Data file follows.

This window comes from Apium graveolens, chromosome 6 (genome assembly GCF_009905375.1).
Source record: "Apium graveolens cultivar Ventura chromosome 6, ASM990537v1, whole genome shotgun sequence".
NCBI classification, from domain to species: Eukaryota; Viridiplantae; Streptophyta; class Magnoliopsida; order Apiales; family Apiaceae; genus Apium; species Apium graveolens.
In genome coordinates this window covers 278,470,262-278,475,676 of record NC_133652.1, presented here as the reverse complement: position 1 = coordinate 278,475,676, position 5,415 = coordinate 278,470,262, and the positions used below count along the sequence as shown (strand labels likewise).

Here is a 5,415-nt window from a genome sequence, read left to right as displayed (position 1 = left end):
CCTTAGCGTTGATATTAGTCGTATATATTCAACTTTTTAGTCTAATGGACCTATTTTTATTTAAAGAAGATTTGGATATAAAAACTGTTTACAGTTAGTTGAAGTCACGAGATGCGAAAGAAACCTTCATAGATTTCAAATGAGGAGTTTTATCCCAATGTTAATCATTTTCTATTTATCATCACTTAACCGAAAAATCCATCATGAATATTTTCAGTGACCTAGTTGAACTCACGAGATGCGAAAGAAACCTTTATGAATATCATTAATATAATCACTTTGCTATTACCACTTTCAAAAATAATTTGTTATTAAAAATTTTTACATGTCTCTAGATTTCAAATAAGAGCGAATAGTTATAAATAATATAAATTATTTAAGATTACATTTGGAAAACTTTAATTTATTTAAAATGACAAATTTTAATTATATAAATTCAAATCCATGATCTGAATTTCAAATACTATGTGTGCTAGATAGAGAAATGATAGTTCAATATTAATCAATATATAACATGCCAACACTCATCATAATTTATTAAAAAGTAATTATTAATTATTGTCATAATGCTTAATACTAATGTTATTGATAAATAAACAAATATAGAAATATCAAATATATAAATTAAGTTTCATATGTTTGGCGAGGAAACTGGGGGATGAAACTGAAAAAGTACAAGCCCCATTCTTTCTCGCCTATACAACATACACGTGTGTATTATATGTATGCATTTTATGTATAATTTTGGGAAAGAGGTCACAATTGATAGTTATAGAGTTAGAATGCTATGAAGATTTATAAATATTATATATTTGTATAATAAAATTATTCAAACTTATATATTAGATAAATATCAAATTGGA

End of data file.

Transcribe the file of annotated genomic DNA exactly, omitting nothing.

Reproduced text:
This window comes from Apium graveolens, chromosome 6 (genome assembly GCF_009905375.1).
Source record: "Apium graveolens cultivar Ventura chromosome 6, ASM990537v1, whole genome shotgun sequence".
NCBI classification, from domain to species: Eukaryota; Viridiplantae; Streptophyta; class Magnoliopsida; order Apiales; family Apiaceae; genus Apium; species Apium graveolens.
In genome coordinates this window covers 278,470,262-278,475,676 of record NC_133652.1, presented here as the reverse complement: position 1 = coordinate 278,475,676, position 5,415 = coordinate 278,470,262, and the positions used below count along the sequence as shown (strand labels likewise).

Here is a 5,415-nt window from a genome sequence, read left to right as displayed (position 1 = left end):
CCTTAGCGTTGATATTAGTCGTATATATTCAACTTTTTAGTCTAATGGACCTATTTTTATTTAAAGAAGATTTGGATATAAAAACTGTTTACAGTTAGTTGAAGTCACGAGATGCGAAAGAAACCTTCATAGATTTCAAATGAGGAGTTTTATCCCAATGTTAATCATTTTCTATTTATCATCACTTAACCGAAAAATCCATCATGAATATTTTCAGTGACCTAGTTGAACTCACGAGATGCGAAAGAAACCTTTATGAATATCATTAATATAATCACTTTGCTATTACCACTTTCAAAAATAATTTGTTATTAAAAATTTTTACATGTCTCTAGATTTCAAATAAGAGCGAATAGTTATAAATAATATAAATTATTTAAGATTACATTTGGAAAACTTTAATTTATTTAAAATGACAAATTTTAATTATATAAATTCAAATCCATGATCTGAATTTCAAATACTATGTGTGCTAGATAGAGAAATGATAGTTCAATATTAATCAATATATAACATGCCAACACTCATCATAATTTATTAAAAAGTAATTATTAATTATTGTCATAATGCTTAATACTAATGTTATTGATAAATAAACAAATATAGAAATATCAAATATATAAATTAAGTTTCATATGTTTGGCGAGGAAACTGGGGGATGAAACTGAAAAAGTACAAGCCCCATTCTTTCTCGCCTATACAACATACACGTGTGTATTATATGTATGCATTTTATGTATAATTTTGGGAAAGAGGTCACAATTGATAGTTATAGAGTTAGAATGCTATGAAGATTTATAAATATTATATATTTGTATAATAAAATTATTCAAACTTATATATTAGATAAATATCAAATTGGA